Hearty winter stews...

Discussion in 'Meat' started by nimh, Jan 2, 2005.

  1. nimh

    nimh ~foodie~

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    i love winter with hearty soups and stews full of root veggies, bone broths and big chunks of meat. I made up a huge stew the other day, now, whenever i want something warming i can just heat some up on the stove. it's healthy fast food. It's not something that i ever use a recipe for, i buy whatever veggies are in season, this time of year, it's the lovely rootie veggies like turnip, parsnip, beet, carrot, and the cruceriferous cabbages and broccolis and cauliflowers etc. i add whatever seasonings i'm in the mood for. Sometimes, i'll throw in a little dried organic nettle from the summer season for some extra vitamin power. And the bone broths are such a wonderful source of calcium and magnesium, all balanced out the way that nature intended them to be. I've been serving the stew with a drizzle of Udo's oil on top for added flavour and for extra healthy fats. YUMMM!

    What inspires you in the winter?
  2. cerridwen

    cerridwen in stitches

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    My crock pot is my inspiration. I love stew. Now, granted, winter is the BEST season for good hearty stew, but I find any excuse I can to use my crock pot. Thick, goopy gravies to slop up with freshly baked bread is the absolute best...
  3. nimh

    nimh ~foodie~

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    it's a little early yet for the hearty stews (it *is* only september!), but i hear ya. i love the crockpot for days that i'm working. i can put everything together the night before, throw it in the fridge and then plug it in the next morning and come home to a totally luscious meal that i didnt have to slave over. i can get some amazing juicy freeranged organic local chickens, and they do up just beautifully in the crockpot.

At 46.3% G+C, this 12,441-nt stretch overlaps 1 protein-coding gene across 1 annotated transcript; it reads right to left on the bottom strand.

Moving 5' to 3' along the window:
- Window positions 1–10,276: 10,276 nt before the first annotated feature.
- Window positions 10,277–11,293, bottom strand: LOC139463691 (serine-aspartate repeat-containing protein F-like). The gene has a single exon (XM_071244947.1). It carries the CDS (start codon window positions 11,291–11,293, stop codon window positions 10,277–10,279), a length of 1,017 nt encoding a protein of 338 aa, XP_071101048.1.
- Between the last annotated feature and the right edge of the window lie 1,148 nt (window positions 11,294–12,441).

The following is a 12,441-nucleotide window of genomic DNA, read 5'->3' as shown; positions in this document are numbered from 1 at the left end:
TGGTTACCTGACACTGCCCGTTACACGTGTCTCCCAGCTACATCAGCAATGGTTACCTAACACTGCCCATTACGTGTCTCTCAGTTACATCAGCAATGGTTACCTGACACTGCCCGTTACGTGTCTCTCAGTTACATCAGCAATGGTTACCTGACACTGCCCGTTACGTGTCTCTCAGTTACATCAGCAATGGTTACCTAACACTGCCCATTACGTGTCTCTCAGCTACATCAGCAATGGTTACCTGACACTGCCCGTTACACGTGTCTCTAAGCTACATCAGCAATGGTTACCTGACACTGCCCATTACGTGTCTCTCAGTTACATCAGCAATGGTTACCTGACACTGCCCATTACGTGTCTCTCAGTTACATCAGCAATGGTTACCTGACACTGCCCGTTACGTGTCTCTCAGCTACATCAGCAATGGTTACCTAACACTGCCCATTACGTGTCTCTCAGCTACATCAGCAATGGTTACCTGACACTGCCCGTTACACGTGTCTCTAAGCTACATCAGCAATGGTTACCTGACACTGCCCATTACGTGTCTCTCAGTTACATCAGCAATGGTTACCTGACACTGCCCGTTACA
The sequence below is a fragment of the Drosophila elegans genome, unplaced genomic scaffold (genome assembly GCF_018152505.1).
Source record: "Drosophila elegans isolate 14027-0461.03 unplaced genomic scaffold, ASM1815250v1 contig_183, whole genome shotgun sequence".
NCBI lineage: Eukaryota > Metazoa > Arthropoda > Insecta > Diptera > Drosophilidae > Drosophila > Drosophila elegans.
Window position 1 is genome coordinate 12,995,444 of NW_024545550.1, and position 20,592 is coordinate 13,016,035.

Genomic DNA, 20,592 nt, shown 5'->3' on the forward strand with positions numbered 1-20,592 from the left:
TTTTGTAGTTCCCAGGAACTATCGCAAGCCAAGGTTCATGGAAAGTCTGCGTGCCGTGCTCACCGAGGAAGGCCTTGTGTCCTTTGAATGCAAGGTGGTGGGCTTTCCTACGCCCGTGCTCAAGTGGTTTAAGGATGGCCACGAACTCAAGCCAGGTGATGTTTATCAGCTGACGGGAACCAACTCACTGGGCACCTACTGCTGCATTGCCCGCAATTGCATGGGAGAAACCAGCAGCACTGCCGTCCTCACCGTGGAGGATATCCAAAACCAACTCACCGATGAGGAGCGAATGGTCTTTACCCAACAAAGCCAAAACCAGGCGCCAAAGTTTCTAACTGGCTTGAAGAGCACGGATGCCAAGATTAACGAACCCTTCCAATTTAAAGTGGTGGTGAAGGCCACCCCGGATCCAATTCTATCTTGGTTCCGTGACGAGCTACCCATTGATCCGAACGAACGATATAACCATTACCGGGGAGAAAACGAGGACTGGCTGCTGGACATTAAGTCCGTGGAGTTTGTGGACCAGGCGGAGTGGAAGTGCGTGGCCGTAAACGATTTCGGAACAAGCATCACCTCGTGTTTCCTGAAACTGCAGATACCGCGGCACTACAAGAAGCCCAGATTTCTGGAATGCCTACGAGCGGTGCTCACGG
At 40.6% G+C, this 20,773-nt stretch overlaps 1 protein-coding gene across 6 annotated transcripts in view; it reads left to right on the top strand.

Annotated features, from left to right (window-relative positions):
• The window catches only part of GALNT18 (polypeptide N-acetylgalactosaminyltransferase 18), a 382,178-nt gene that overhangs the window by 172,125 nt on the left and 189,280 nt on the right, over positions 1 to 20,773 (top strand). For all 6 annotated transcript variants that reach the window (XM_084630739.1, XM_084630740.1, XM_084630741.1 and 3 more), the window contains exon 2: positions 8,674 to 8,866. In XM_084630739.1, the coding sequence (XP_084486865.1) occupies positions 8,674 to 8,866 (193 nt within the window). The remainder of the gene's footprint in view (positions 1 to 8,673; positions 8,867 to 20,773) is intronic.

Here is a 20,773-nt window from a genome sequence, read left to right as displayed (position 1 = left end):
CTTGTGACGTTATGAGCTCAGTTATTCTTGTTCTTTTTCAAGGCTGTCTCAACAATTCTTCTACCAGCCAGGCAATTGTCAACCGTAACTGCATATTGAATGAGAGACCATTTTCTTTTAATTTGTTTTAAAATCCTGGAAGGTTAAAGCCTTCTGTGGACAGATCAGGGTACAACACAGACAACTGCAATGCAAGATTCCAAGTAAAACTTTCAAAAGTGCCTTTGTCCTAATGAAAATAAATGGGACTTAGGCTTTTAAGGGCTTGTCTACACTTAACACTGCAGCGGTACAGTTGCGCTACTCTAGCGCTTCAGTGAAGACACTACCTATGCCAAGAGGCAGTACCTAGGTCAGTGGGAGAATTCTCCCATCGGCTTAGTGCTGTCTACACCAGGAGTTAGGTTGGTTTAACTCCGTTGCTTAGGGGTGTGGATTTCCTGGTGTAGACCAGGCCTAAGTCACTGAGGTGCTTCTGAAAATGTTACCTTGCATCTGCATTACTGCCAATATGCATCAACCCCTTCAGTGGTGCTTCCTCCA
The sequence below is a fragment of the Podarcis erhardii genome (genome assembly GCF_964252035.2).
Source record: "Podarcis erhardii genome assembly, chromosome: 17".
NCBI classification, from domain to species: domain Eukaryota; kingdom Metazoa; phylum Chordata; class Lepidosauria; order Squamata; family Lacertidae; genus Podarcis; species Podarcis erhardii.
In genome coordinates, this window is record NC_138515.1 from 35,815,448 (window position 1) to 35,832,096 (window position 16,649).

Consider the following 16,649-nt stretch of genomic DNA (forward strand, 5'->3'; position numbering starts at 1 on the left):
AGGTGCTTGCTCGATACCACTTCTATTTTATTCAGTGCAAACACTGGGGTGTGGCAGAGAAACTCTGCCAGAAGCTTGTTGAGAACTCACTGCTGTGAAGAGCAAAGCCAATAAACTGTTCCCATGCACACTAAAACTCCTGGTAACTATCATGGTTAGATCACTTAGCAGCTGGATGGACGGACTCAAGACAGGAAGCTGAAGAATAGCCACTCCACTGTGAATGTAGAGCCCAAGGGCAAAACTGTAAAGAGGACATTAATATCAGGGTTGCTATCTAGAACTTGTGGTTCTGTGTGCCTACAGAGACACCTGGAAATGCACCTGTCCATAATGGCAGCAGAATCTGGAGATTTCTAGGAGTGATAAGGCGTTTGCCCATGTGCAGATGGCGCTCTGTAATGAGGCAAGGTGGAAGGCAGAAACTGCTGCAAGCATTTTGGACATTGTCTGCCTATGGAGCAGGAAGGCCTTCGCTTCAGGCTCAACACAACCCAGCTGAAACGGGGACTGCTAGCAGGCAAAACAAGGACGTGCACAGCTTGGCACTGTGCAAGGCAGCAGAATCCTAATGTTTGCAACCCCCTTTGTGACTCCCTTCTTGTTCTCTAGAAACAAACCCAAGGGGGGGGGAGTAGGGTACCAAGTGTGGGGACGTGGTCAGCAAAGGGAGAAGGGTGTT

4. crummyrummy

    crummyrummy Brew Your Own Beer Lifetime Supporter

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    I cant seem to get chicken right in my crock unless I plan for it to disintigrate.
  5. nimh

    nimh ~foodie~

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    maybe your chicken is cooking too long for your tastes? personally, i love it when crockpot chicken melts apart. it's soooo tender like that! :)
  6. nesta

    nesta Banned

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    indeed....just cook it for the minimum time if you want it to remain in tact, but i love crockpots largely because i can just slowly cook the meats until they're soft, tender, falling apart....i'm far from a big fan of pig products (despise ham and don't generally eat bacon, pork roasts or chops or bbq sandwiches are ok sometimes though) but a pork roast cooked in apple juice until its nearly falling apart (but in tact enough to remove whole) is very delicious.......

    very recently i busted out the crockpot and made some wonderful lamb stew.

    two lambchops, a handful of chopped fresh chives, a can of baby peas (couldn't find any fresh peas at the grocery), a medium red potato chopped up, two chopped carrots, one chopped red onion, a tiny bit of cumin, a can of vegetable broth, some rosemary, sage, and a small amount of thyme and even basil.....some fresh ground pepper, a clove of garlic, and a modest portion of salt, along with some whole wheat noodles......

    after about 7 hours of cooking (pasta was added last to absorb some excess moisture) the stew was incredibly delicious, filling, and savory to say the least.....went quite well with a glass of inexpensive pinot noir.

    unfortunately its too expensive for me to cook this way all the time (fresh meats and vegetables aren't easy to afford on my wages sometimes) but all in all i was pretty pleased with the results.